Deep Purple is one of the best examples of a band who transformed from the very pinnacle of excellence (i.e. their early work) to the blackest, deepest pit of suck when they decided to start writing mainstream rock in the 80s. Stormbringer was pretty much the cutoff for me, and I try to envision a world in which the band ceased to exist after that. Conversely, I feel the band has been criminally underrated during its first decade, aside from "Smoke on the Water" and maybe "Highway Star", there are a lot of empty stares and blank check faces when it comes to this band. An unbearable travesty, seeing that they released an impressive list of albums in the 70s. The Book of Taliesyn is their second, named for the Welsh poet.
One of the fascinating things about this album was that a large chunk of it consists of covers. Neil Diamond's "Kentucky Woman" is given a groovy rocking spin with some nice organ solos. Ike & Tina Turners' "River Deep Mountain High" is recreated with love, in fact I'd consider this the de facto version, Rod Evans' vocals do it a dirty psychedelic justice. The other cover here is the Beatles' "We Can Work It Out" which comes in after the original "Exposition". This is likewise given the Purple treatment with a soulful but harder rocking style, full of 'freak out'.
As for the originals, each is a memorable slice of psychedelic rock with a dash DP's prototypical heavy metal leanings. "Listen, Learn, Read On" has some fuzzy, deep guitar grooves as it meanders between funk soul and searing rock & roll. Not far from The Doors, really, a vibe that persists throughout the album. Instrumental "Wring That Neck" steps in with a dual organ/guitar blues over a stepping bassline, it proceeds to burn through some solos and has a very live, raw feeling to it. "Exposition" is another instrumental, with more of an epic, shuffling soundtrack vibe. Killer organs and driving percussion define its thundering scope. "Shield" is one of my favorites, a mellow song with some percussive guitar picking simmered in pianos and moody vocal lines, lifting up slightly for its chorus. The final original track "Anthem" is highly bluesy and atmospheric, but possessing a majestic chorus. Sounds like the Doors and Beatles jamming with a really cool keyboard and violin bridge. Ritchie Blackmore and Jon Lord are all over this album.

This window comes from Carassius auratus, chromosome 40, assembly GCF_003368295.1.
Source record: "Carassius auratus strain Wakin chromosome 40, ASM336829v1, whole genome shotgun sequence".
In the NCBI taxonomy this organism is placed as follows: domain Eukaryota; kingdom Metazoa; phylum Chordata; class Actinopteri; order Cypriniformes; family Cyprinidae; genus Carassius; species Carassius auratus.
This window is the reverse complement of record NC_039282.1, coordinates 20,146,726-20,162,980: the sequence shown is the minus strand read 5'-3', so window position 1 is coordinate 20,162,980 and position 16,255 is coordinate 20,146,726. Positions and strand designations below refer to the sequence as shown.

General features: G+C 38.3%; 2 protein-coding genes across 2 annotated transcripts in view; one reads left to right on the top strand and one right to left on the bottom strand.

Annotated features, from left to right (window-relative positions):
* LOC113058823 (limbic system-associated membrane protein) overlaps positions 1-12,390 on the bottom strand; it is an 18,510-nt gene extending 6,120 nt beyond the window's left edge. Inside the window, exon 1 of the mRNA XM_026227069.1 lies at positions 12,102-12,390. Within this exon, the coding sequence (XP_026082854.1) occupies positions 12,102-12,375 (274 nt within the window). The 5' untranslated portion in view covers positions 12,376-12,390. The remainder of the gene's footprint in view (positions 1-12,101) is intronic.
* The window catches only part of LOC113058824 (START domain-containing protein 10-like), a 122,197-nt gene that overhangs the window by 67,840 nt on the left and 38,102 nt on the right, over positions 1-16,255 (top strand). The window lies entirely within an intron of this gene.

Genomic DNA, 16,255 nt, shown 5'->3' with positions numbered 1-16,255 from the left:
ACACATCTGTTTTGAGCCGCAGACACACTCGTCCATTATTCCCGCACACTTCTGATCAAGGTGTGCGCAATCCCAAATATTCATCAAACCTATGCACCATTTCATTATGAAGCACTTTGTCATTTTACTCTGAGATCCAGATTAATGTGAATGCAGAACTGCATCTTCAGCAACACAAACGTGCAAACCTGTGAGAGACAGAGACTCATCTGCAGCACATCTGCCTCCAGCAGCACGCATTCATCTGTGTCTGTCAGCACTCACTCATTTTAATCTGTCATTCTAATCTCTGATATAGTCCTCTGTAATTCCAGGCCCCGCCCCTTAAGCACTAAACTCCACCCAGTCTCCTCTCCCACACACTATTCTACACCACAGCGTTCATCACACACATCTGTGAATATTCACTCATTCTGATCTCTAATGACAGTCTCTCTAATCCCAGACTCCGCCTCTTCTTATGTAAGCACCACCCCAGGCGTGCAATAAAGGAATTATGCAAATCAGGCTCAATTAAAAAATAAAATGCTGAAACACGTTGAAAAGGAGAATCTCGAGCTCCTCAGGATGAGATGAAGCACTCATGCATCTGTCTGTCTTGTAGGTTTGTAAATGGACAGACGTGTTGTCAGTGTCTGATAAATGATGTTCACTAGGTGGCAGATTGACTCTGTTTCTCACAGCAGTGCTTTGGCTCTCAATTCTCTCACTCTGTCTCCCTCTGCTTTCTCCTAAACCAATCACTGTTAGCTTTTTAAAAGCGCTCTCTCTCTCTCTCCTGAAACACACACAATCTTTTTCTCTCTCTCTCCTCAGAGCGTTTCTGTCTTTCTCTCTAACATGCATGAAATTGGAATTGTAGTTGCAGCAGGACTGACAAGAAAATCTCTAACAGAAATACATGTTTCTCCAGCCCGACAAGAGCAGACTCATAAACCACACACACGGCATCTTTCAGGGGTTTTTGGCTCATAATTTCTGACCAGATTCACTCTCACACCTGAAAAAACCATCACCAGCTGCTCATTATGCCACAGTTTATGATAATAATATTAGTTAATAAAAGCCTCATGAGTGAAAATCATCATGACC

And that's really the gist of it. If you fancy 60s-70s psychedelic rock which would help lay the foundation for the harder and heavier styles to come, you will find it worthwhile to track down just about anything Deep Purple previous to 1980. The Book of Taliesyn succeeds despite a rather large percentage of cover material, which was fairy common practice for an album in those days. It does share some similarities to other popular rock bands of its era: The Who, The Doors, The Beatles, Led Zeppelin. If you have a natural attraction to this style, but missed Purple (they were never quite as popular), you should seriously think about tracking this down, as well as Shades of Deep Purple, In Rock, Fireball, Machine Head and the amazing Concerto for Group and Orchestra. Despite their age, they all sound great to this day.
Verdict: Epic Win [9.5/10] (when I reached out my hand)